Monday, 17 February 2014

Stockbridge and the Storms of February 2014

Stockbridge before a storm

The town of Stockbridge has been facing the risk of flooding for the past two weeks as a result of the storms and heavy rains that have swept the country. The local flood coordinators hand delivered
a guide to residents on 7th February warning them what to do to minimise the risk of flooding and sandbags were issued by the Test Valley Council to be placed in doorways and over air bricks to prevent potential water entry.

The River Test above Stockbridge on 15th February 2014
By 14th February the water meadows above the town were widely flooded and the River Test had risen to its highest point - 9ft - on the marker at the main road bridge. But as the storms passed on 15th, only two properties in the fields above the town, one at the lower end of the High St and two on the Houghton Road reported water ingress - mostly from under the floor. The main river and the subsidiary channels across the High St were in full flood but water didn't escape their banks except where this was intended - as in the water meadows. With better weather forecast this week, it looks as if the threat of flooding has somewhat receded.

Even at it's highest point, the main river was flowing three feet below the road bridge and so there was no risk of it backing up - as it had when parts of the town flooded in 1963 because the river could't get under the low narrow arches of the old bridge that the present bridge replaced. The river keepers opened sluices to allow the river to spread as widely as possible over the water meadows and they kept the channels flowing smoothly, clearing branches and other debris as soon as it fell.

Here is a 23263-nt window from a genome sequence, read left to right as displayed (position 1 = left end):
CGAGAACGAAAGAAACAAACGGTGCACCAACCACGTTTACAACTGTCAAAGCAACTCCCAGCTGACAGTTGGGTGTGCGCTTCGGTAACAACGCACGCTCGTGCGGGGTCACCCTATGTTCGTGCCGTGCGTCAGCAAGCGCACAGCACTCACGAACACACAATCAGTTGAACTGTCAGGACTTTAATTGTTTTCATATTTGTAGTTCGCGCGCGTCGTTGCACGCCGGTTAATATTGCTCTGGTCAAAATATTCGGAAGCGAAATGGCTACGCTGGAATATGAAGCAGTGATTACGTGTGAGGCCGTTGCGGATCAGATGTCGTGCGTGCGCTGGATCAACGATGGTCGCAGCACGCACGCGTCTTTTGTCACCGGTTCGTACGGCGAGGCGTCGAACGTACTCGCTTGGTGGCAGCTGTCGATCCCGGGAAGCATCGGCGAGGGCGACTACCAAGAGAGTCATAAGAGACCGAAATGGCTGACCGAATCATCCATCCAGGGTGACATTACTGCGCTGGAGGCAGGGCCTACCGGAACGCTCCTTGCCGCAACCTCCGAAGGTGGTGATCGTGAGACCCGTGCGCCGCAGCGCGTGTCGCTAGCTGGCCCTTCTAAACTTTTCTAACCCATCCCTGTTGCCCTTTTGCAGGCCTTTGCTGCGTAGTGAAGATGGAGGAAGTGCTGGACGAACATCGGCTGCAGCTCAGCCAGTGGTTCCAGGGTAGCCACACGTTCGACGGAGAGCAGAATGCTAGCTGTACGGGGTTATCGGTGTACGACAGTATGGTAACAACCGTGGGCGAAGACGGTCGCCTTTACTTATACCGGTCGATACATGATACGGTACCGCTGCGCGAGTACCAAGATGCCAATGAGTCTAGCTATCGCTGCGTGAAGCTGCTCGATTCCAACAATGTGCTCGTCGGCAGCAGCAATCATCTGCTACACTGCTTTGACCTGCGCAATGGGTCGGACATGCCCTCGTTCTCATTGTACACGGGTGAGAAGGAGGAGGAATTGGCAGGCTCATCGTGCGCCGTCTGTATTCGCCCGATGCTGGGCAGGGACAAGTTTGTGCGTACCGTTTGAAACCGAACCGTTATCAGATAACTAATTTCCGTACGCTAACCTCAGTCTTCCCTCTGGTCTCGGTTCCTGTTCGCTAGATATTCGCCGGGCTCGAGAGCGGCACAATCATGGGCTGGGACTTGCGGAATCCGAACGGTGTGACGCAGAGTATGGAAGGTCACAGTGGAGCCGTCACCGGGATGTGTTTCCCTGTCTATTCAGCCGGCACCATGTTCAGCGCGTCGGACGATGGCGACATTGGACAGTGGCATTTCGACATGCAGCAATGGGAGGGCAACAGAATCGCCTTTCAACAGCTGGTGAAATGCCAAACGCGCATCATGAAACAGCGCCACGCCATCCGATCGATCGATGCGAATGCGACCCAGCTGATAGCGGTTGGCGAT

View Larger Map

The Test rises at Ashe just short of Basingstoke, about 17 miles from Stockbridge, and flows over slight gradients through water meadows, chalk farmland and villages, being joined by the Bourne at Whitchurch and the River Anton at The Mayfly before reaching the town, so it can never gain the volume of a long river like the Thames. Nevertheless the water table remains extraordinarily high and the flow experienced over this weekend was impressive, so only great care taken with its management even in good weather will allowed it to continue to pass through the town without causing significant damage.

Rainfall map for January 2014

I have just seen the rainfall map above showing January rainfall for the UK and am interested to see that Hampshire is part of the area that has experienced the highest rainfall of all. It will be fascinating to see the map for February, but it does bring home how fortunate we have been in Stockbridge and how well designed and managed the river defences have been.

PS: The rainfall map for the early part of February confirms this winter to be the wettest on record, and the areas most affected are much as in January the map above   

For photos taken from 7th February to 7th March 20-14 in and around Stockbridge, click here 

1 comment:

  1. Glad to hear you remain unsoggy